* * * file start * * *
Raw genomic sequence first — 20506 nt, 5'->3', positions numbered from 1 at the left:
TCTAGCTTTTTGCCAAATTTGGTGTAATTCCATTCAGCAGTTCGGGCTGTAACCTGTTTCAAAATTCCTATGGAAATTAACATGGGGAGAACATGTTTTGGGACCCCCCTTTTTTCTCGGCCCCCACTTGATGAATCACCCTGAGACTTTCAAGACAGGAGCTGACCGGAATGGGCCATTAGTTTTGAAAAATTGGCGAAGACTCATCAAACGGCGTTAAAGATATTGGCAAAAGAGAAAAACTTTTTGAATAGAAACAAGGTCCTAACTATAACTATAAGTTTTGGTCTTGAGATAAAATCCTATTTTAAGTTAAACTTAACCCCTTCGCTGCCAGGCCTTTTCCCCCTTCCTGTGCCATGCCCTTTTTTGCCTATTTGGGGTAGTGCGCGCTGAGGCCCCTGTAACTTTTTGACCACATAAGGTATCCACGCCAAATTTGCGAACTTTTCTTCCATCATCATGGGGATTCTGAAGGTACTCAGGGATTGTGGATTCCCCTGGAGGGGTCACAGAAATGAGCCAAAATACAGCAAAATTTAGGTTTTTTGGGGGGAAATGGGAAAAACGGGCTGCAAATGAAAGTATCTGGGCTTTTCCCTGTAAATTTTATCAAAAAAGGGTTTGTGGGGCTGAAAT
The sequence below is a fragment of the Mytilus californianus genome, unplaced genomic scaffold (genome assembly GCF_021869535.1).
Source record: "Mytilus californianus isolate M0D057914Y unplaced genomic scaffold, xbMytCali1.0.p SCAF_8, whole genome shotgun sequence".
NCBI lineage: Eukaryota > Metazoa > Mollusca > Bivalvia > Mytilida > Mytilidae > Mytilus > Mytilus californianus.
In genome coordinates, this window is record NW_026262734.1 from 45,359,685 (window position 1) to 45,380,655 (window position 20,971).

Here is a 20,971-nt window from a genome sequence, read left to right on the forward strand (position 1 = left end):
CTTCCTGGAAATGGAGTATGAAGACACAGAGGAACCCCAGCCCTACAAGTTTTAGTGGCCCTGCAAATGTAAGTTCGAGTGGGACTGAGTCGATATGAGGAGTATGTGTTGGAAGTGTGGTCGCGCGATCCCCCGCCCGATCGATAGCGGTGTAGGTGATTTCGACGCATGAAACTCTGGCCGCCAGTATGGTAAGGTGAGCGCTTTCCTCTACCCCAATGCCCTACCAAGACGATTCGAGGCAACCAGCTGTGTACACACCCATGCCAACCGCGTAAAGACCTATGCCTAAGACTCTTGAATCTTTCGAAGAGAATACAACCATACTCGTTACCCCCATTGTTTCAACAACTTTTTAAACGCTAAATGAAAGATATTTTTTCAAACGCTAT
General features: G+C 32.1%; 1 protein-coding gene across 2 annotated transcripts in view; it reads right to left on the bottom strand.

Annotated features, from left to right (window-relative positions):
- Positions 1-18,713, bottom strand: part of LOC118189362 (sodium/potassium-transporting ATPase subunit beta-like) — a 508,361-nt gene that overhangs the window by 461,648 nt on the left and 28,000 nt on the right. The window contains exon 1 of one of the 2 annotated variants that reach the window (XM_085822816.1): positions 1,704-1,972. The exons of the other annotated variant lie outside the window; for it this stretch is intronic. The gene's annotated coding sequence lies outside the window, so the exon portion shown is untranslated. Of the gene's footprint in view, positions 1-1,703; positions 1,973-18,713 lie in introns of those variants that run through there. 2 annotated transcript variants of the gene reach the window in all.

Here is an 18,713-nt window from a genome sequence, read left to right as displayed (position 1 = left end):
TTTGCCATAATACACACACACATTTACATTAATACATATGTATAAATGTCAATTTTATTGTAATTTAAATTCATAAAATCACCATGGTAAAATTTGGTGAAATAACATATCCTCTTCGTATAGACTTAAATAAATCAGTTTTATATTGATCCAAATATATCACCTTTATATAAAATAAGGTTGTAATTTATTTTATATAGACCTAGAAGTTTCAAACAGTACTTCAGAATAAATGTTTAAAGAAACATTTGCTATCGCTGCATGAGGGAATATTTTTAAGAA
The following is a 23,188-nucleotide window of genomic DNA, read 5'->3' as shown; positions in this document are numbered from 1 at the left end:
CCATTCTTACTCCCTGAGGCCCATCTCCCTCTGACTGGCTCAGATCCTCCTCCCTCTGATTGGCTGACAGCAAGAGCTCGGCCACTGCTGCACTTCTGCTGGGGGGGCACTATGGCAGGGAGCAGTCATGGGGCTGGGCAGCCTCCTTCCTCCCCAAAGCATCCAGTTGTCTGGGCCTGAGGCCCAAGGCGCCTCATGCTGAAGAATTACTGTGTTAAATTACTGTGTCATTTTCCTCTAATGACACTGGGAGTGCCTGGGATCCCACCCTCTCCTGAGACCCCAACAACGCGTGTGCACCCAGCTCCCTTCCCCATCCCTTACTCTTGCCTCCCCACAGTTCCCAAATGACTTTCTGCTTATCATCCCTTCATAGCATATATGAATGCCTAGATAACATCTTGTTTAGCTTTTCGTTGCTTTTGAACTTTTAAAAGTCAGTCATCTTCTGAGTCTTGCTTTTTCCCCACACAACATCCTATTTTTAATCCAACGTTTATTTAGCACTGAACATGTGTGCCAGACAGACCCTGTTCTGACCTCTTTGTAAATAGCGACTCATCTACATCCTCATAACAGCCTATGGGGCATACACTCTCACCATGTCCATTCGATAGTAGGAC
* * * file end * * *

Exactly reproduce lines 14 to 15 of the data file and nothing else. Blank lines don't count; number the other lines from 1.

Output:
The following is a 23,188-nucleotide window of genomic DNA, read 5'->3' as shown; positions in this document are numbered from 1 at the left end:
CCATTCTTACTCCCTGAGGCCCATCTCCCTCTGACTGGCTCAGATCCTCCTCCCTCTGATTGGCTGACAGCAAGAGCTCGGCCACTGCTGCACTTCTGCTGGGGGGGCACTATGGCAGGGAGCAGTCATGGGGCTGGGCAGCCTCCTTCCTCCCCAAAGCATCCAGTTGTCTGGGCCTGAGGCCCAAGGCGCCTCATGCTGAAGAATTACTGTGTTAAATTACTGTGTCATTTTCCTCTAATGACACTGGGAGTGCCTGGGATCCCACCCTCTCCTGAGACCCCAACAACGCGTGTGCACCCAGCTCCCTTCCCCATCCCTTACTCTTGCCTCCCCACAGTTCCCAAATGACTTTCTGCTTATCATCCCTTCATAGCATATATGAATGCCTAGATAACATCTTGTTTAGCTTTTCGTTGCTTTTGAACTTTTAAAAGTCAGTCATCTTCTGAGTCTTGCTTTTTCCCCACACAACATCCTATTTTTAATCCAACGTTTATTTAGCACTGAACATGTGTGCCAGACAGACCCTGTTCTGACCTCTTTGTAAATAGCGACTCATCTACATCCTCATAACAGCCTATGGGGCATACACTCTCACCATGTCCATTCGATAGTAGGAC